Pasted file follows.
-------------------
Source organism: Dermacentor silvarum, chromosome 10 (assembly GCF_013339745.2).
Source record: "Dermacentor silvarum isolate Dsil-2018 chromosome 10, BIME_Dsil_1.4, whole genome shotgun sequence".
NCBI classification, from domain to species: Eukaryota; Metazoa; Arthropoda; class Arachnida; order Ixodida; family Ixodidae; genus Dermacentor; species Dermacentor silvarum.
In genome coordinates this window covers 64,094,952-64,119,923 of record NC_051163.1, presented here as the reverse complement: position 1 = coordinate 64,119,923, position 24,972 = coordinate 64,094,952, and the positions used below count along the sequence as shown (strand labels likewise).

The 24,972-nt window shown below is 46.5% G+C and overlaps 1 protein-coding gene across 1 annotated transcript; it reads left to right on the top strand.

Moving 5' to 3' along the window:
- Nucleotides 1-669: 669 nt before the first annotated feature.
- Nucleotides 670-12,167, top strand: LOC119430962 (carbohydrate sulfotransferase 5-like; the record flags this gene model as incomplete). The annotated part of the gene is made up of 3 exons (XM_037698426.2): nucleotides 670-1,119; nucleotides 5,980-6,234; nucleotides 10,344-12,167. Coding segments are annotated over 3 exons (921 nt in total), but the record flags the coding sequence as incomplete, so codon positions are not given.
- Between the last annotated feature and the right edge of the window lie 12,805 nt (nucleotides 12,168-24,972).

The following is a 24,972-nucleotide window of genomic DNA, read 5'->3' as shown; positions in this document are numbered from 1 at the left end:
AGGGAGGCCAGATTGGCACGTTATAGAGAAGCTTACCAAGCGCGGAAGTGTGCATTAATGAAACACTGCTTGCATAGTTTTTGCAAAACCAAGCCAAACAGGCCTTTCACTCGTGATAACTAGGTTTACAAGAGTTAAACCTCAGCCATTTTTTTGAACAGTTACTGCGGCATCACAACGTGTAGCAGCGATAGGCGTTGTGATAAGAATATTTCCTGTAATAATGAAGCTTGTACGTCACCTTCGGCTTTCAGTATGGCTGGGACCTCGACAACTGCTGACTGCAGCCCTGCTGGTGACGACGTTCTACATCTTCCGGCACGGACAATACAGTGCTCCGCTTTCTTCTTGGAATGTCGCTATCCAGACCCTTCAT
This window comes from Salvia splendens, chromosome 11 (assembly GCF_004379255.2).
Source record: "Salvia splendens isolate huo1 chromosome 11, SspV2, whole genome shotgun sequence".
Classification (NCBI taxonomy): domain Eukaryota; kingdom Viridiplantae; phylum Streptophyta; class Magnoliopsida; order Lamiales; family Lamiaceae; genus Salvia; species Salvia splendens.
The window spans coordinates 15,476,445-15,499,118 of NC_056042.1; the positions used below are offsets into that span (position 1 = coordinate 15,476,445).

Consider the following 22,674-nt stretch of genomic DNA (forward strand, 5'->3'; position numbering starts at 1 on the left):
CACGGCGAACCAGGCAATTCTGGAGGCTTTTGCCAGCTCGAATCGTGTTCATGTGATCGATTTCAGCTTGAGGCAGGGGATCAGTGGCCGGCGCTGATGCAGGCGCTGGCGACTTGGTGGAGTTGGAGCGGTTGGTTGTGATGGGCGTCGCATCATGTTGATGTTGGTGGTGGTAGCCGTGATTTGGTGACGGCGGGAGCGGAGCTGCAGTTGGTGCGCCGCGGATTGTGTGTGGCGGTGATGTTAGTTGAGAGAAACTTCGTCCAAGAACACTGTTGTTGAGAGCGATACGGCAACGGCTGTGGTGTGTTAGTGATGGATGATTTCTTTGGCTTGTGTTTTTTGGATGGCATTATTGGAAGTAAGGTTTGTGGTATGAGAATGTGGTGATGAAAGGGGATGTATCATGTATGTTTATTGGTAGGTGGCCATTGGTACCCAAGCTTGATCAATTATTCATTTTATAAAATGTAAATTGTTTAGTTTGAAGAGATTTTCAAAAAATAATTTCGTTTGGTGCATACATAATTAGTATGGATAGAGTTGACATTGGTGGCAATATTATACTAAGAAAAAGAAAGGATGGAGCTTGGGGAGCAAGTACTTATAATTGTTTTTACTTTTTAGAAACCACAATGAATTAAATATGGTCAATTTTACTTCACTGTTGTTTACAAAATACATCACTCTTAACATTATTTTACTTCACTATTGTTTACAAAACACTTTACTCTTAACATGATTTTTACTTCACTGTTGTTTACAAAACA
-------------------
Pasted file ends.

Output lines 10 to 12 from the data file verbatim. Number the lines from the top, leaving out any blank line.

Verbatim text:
The following is a 24,972-nucleotide window of genomic DNA, read 5'->3' as shown; positions in this document are numbered from 1 at the left end:
AGGGAGGCCAGATTGGCACGTTATAGAGAAGCTTACCAAGCGCGGAAGTGTGCATTAATGAAACACTGCTTGCATAGTTTTTGCAAAACCAAGCCAAACAGGCCTTTCACTCGTGATAACTAGGTTTACAAGAGTTAAACCTCAGCCATTTTTTTGAACAGTTACTGCGGCATCACAACGTGTAGCAGCGATAGGCGTTGTGATAAGAATATTTCCTGTAATAATGAAGCTTGTACGTCACCTTCGGCTTTCAGTATGGCTGGGACCTCGACAACTGCTGACTGCAGCCCTGCTGGTGACGACGTTCTACATCTTCCGGCACGGACAATACAGTGCTCCGCTTTCTTCTTGGAATGTCGCTATCCAGACCCTTCAT
This window comes from Salvia splendens, chromosome 11 (assembly GCF_004379255.2).